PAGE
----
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Wednesday, April 30, 2008

Repertory Rarity

Classical Review

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  Vincenzo Bellini’s opera I Capuleti e i Montecchi (The Capulets and the Montagues) is the kind of repertory rarity that lifetime opera fans might never encounter. And for good reason. It is not one of the best Bellini scores, nor is it a shining example of Italian opera of its era. So why did Florentine Opera, which only produces three operas each season, feel the need to produce it?

  The Florentine production, which played for three performances last weekend, was titled Romeo and Juliet. However, the opera is not particularly based on Shakespeare, but rather on Italian novella sources. The story of the opera has significant differences from Shakespeare. It also lacks the young, romantic sweep of the play.  

  It was no surprise to see what seemed like a half empty house on Friday night. This opera was a questionable choice for Florentine management in the same season as Strauss’ Salome, which, despite being the masterpiece that Capuleti is not, also drew poor attendance.

  Soprano Georgia Jarman’s performance as Guiletta (Juliet) almost made this dull opera worth hearing and seeing. She has a Beverly Sills-like quality to her phrasing, expressive and sympathetic. Her best singing was in the second act when attempting to persuade her father not to force her into an unhappy marriage.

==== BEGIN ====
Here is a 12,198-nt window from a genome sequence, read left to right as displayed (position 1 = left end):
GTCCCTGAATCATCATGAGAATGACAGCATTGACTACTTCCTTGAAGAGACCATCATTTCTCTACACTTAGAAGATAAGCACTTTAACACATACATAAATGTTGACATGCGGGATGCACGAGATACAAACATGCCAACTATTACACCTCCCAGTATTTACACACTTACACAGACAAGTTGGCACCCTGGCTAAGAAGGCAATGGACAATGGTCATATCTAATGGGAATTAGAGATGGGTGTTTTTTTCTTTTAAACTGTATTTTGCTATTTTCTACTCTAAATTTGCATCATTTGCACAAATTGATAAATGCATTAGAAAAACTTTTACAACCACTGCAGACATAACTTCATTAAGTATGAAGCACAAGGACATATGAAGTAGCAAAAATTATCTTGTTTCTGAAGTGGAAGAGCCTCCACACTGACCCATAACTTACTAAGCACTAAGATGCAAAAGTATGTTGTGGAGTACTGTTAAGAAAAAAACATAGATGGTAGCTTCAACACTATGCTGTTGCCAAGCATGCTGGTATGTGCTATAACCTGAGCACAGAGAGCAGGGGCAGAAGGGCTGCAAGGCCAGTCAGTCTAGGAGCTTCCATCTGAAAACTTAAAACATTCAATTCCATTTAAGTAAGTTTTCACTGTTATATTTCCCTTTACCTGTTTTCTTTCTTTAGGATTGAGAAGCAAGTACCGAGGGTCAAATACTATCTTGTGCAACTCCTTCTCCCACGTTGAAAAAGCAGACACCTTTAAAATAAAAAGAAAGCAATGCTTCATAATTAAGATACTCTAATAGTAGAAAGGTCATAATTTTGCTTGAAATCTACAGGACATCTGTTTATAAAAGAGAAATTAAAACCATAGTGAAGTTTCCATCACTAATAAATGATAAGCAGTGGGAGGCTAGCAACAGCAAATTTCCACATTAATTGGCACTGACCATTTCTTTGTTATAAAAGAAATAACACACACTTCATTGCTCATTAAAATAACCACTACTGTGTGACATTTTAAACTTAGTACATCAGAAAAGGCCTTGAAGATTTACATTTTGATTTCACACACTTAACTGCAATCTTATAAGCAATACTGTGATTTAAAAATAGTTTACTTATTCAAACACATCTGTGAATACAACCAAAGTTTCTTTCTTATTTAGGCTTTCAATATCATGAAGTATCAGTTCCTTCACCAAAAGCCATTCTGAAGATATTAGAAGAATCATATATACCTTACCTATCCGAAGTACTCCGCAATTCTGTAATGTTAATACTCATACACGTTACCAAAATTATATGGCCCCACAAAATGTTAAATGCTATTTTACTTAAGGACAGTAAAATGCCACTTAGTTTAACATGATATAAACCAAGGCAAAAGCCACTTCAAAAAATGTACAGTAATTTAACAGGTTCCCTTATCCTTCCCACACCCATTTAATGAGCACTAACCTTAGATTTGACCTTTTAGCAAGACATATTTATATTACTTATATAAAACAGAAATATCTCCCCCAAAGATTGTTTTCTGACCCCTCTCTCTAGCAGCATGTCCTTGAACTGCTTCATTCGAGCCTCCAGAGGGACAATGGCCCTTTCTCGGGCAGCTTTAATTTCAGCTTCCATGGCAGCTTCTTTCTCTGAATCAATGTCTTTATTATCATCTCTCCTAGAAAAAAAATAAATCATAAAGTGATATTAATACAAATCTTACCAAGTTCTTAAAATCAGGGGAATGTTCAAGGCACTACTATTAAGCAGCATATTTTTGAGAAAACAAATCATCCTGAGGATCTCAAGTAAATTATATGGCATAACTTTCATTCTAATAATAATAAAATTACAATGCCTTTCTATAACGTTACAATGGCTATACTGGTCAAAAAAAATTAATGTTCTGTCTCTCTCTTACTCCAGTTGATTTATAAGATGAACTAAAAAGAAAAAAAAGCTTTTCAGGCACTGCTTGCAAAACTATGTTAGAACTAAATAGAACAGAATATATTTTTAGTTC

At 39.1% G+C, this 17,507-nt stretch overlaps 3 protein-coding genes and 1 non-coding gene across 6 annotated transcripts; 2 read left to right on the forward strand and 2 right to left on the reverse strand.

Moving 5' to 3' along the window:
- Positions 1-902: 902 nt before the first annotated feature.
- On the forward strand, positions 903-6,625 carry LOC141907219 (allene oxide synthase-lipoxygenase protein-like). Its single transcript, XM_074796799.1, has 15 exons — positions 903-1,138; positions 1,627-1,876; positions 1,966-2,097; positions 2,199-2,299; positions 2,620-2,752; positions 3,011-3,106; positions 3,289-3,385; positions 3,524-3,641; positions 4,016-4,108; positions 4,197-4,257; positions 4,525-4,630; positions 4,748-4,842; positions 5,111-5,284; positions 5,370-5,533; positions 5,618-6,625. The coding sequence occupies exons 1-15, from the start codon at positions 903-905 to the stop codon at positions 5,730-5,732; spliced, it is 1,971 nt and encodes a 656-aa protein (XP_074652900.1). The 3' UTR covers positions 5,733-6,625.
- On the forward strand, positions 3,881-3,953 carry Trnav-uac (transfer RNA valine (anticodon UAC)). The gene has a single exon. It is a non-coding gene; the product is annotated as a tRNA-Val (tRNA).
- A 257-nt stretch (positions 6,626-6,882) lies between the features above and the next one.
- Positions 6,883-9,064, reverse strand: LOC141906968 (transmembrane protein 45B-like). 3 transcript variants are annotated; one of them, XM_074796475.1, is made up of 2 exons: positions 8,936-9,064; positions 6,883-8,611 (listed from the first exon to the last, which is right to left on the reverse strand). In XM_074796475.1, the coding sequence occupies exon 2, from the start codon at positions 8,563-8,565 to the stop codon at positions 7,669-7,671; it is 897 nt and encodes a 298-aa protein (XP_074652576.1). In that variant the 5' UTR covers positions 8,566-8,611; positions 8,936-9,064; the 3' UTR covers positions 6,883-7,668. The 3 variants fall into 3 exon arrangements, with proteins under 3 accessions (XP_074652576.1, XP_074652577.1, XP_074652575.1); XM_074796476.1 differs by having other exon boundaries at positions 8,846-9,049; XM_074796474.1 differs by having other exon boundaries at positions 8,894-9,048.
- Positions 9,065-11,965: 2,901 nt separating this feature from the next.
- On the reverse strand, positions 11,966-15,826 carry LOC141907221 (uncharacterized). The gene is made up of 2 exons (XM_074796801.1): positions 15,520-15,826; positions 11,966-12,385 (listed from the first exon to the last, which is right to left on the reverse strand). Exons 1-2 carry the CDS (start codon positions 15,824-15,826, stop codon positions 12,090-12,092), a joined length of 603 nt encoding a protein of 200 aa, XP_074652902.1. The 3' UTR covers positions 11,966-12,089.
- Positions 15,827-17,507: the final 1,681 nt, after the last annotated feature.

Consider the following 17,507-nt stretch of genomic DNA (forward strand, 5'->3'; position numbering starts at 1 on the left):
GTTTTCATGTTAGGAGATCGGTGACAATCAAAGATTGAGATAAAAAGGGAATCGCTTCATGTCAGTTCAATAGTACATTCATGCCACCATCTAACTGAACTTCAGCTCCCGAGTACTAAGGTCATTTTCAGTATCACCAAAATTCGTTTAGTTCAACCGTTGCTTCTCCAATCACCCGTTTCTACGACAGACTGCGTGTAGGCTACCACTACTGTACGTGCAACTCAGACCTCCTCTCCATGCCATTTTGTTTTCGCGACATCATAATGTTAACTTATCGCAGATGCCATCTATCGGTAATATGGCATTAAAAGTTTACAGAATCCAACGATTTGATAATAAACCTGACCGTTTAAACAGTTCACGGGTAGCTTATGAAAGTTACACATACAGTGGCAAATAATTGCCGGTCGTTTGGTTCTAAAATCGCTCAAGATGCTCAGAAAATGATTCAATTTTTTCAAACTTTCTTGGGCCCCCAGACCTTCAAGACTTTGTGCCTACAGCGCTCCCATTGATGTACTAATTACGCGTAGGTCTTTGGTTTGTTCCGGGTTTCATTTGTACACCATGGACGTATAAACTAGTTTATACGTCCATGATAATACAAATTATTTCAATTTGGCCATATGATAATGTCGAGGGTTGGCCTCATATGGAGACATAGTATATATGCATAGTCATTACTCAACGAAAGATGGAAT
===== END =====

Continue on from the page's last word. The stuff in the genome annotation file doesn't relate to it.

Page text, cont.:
Marianna Kulikova, a mezzo-soprano in the “pants role” of Romeo, sang with inconsistency, the highest notes of her voice white and shallow, her lowest notes effortful. As Tebaldo, tenor Scott Piper’s voice has an attractive timbre, but he sings without uniformity of tone; his highest notes did not sound at all connected to his principal range. Kurt Link was reliable as Lorenzo. As the Capuleti patriarch, bass Jamie Offenbach, though vocally adequate, was a hollow actor, with a gesture of spread arms repeated dozens of times.

The production was directed without much style by Bernard Uzan. Joseph Rescigno led the Milwaukee Symphony Orchestra in the pit. Prominent instrumental solos from the orchestra were welcome high points, with lovely playing from William Barnewitz on horn, Todd Levy on clarinet, and Scott Tisdel on cello.
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